Grace was especially enthusiastic about his co-stars—Teresa Palmer as the girl of his dreams, Anna Faris as his sister, Dan Fogler as his best pal, Chris Pratt as his sister’s boyfriend, as well as stand-up stars Michael Ian Black and Demetri Martin in smaller parts. “The real reason we wanted to do one of those ‘American Graffiti,’ ‘Dazed and Confused’ movies was that you look at them, and they have these insane casts,” he said. “You’ve got five twenty million dollar actors before they became twenty million dollar actors. And I think there are four or five future twenty million dollar artists [here]—sadly, I’m probably not one of them. They all added stuff [by improvisation], but we had a really great script to start off with.

“My favorite part was the cast,” Grace added. “The John Hughes movies were really cast-dependent. There aren’t that many opportunities like that for actors my age now. And everyone really appreciated it. We shot at an IHOP at 6am, and I’m sitting there and Dan Fogler and Demetri Martin are doing a bit, and I go, these are going to be the greatest people of their generation at this, and I got to be here at the beginning. I loved doing a movie with Richard Gere, and working with Dennis Quaid was great—I love working with people that I can really learn from. But there’s something so wonderful about working with the future greats.”

Another important aspect of the movie is its soundtrack of period songs. But Grace emphasized that they’re used in a special way. “We wanted it to be kind of a musical—though it’s not—but we did want it to be like a musical in that the music is, like, of the movie, it’s not just laid over the movie. We wanted to have this great cross-section of eighties hits, for it to tell the story and not just be laid over it.”

“Take Me Home Tonight” was shot some time ago, but its release was delayed by studio concerns. “When we originally screened it, it went great—it tested really well, it’s a great audience film,” Grace recalled. “But there was a real sense of nervousness about the cocaine use, and they said, ‘Could we cut that out?’ And I said, you can’t make a film about prohibition without showing alcohol. And Ron Howard and Brian Grazer said, let’s not change it, keep it as is. And luckily Ryan Kavanaugh, who runs Relativity, the studio that’s putting it out, saw it, and he’s about thirty or forty years younger than a lot of the other studio heads in town—that’s what makes him different from them. [He understood that] you can’t make an R-rated movie without being about a slice of life, without being really true to what was happening, good and bad, and there are some wonderful things that happened that night, and some terrible things that happened, and—it was great—he saw it and said, ‘I think this should have a huge release,’ and really believed in it. And so although it was held, it wasn’t like the normal situation when things get held—which is that it’s been cut and changed. This is everything our vision was—we got to put everything back in, basically. I’m so thankful, I’ve got to knock wood every time I talk about this—that someone came along and understood it for what it was.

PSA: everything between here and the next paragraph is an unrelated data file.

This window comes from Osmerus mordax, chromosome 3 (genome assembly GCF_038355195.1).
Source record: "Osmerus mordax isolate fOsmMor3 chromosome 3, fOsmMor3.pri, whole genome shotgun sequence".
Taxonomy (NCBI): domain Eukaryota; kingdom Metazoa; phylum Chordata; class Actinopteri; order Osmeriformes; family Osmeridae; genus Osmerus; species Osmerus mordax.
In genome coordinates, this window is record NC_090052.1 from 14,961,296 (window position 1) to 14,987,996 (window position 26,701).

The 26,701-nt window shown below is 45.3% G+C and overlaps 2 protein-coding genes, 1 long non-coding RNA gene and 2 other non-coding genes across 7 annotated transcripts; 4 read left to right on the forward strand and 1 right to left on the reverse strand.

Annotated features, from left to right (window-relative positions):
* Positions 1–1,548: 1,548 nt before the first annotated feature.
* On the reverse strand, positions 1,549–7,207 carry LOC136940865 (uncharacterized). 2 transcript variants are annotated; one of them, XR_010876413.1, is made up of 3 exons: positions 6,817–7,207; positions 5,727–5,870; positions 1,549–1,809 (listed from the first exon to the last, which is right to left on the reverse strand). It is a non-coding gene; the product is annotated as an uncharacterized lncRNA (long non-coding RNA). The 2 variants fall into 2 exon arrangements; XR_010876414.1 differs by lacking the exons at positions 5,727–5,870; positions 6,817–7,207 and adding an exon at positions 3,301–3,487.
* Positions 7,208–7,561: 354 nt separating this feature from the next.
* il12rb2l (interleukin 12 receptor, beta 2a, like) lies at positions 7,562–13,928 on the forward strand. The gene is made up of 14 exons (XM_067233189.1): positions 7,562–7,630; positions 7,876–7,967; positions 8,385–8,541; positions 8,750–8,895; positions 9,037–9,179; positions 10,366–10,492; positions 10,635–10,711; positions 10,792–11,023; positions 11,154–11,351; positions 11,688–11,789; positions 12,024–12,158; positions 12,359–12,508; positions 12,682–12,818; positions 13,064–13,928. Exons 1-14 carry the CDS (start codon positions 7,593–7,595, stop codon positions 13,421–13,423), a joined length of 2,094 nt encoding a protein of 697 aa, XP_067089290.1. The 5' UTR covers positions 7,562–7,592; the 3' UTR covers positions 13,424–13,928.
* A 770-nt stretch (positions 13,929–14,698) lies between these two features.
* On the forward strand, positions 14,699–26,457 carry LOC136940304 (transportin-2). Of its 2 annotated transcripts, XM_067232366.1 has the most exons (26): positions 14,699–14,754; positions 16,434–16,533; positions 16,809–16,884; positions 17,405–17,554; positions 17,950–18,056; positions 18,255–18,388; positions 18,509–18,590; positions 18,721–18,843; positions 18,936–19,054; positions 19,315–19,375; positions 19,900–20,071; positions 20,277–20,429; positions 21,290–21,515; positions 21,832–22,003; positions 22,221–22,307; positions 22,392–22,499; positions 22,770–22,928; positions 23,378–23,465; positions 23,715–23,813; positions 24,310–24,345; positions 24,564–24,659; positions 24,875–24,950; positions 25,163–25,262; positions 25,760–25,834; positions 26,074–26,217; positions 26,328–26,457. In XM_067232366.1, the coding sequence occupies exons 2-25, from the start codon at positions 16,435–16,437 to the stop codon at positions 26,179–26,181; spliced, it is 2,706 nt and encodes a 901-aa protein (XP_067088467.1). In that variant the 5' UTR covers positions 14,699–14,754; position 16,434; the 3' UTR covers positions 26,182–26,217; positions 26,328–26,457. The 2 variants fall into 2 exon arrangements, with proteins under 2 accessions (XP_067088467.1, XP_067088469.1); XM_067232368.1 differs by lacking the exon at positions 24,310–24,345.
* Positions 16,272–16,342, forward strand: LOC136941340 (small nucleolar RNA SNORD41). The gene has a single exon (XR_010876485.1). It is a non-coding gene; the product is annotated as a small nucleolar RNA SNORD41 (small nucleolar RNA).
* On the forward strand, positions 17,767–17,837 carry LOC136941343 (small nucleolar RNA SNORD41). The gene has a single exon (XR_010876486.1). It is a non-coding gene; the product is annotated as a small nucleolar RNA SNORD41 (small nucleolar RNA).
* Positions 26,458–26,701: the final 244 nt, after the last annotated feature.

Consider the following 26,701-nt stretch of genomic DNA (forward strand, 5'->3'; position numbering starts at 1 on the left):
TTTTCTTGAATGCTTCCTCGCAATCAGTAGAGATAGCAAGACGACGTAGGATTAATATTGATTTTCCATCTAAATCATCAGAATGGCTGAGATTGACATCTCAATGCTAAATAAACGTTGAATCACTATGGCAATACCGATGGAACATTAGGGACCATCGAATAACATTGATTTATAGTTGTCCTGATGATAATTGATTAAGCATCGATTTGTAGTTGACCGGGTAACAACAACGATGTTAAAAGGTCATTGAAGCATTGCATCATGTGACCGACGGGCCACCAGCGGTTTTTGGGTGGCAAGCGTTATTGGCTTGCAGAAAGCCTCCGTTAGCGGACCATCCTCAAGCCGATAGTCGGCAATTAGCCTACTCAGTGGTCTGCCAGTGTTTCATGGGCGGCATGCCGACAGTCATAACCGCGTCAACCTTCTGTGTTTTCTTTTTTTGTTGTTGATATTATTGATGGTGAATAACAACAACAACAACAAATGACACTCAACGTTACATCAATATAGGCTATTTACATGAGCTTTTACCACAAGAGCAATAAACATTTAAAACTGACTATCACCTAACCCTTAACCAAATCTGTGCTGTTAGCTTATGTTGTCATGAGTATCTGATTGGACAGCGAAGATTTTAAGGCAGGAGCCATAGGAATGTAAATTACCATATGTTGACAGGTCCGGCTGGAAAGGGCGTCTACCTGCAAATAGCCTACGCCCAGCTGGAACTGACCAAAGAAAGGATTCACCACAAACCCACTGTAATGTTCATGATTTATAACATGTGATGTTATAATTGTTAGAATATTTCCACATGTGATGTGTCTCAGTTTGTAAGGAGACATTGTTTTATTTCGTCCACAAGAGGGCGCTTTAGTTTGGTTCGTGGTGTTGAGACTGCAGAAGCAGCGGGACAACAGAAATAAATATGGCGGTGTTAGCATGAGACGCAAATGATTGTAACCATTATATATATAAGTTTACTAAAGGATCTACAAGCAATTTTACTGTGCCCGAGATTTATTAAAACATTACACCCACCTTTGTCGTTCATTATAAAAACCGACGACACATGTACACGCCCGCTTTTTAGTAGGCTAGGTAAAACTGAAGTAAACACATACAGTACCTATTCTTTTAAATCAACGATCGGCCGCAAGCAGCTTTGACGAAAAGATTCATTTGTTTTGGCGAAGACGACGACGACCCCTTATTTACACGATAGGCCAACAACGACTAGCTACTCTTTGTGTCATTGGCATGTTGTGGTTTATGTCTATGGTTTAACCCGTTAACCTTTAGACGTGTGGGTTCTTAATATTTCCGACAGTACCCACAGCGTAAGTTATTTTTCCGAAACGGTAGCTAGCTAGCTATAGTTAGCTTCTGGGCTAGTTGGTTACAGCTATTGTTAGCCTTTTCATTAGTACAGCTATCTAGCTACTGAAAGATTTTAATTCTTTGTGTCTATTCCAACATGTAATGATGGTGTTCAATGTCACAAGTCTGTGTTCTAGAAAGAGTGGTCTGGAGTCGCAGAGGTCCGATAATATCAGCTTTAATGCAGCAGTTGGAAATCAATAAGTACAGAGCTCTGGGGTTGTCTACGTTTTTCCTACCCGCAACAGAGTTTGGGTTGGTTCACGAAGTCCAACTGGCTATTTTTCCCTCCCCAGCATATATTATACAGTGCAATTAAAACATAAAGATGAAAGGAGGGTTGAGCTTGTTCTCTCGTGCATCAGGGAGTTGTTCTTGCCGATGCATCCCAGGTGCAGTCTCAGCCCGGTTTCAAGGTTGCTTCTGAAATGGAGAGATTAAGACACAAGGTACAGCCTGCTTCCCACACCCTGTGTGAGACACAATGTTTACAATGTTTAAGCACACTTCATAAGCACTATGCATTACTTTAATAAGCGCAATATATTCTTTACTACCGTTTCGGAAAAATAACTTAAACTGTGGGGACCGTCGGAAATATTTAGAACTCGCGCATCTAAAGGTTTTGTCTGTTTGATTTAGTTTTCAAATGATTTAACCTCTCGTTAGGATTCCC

“And that’s why I’m so happy to be doing this press tour,” Grace explained.